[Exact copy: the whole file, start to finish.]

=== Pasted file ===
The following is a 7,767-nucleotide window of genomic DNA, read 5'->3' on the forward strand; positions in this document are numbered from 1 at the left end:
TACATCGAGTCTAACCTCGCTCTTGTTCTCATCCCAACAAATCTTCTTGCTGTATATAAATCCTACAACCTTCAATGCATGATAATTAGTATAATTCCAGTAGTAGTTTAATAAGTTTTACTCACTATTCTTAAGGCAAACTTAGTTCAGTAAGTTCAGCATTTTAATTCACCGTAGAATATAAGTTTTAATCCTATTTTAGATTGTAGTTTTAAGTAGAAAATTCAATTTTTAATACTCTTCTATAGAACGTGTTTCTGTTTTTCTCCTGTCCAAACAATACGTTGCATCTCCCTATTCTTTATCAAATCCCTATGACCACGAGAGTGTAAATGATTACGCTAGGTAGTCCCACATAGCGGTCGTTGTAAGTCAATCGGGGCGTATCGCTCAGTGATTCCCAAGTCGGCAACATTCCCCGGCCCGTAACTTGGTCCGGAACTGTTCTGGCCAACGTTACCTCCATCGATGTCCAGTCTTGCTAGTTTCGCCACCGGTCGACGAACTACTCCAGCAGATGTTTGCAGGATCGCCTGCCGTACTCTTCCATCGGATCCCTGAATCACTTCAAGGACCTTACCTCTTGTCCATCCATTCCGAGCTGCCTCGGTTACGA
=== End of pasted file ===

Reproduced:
The following is a 7,767-nucleotide window of genomic DNA, read 5'->3' on the forward strand; positions in this document are numbered from 1 at the left end:
TACATCGAGTCTAACCTCGCTCTTGTTCTCATCCCAACAAATCTTCTTGCTGTATATAAATCCTACAACCTTCAATGCATGATAATTAGTATAATTCCAGTAGTAGTTTAATAAGTTTTACTCACTATTCTTAAGGCAAACTTAGTTCAGTAAGTTCAGCATTTTAATTCACCGTAGAATATAAGTTTTAATCCTATTTTAGATTGTAGTTTTAAGTAGAAAATTCAATTTTTAATACTCTTCTATAGAACGTGTTTCTGTTTTTCTCCTGTCCAAACAATACGTTGCATCTCCCTATTCTTTATCAAATCCCTATGACCACGAGAGTGTAAATGATTACGCTAGGTAGTCCCACATAGCGGTCGTTGTAAGTCAATCGGGGCGTATCGCTCAGTGATTCCCAAGTCGGCAACATTCCCCGGCCCGTAACTTGGTCCGGAACTGTTCTGGCCAACGTTACCTCCATCGATGTCCAGTCTTGCTAGTTTCGCCACCGGTCGACGAACTACTCCAGCAGATGTTTGCAGGATCGCCTGCCGTACTCTTCCATCGGATCCCTGAATCACTTCAAGGACCTTACCTCTTGTCCATCCATTCCGAGCTGCCTCGGTTACGA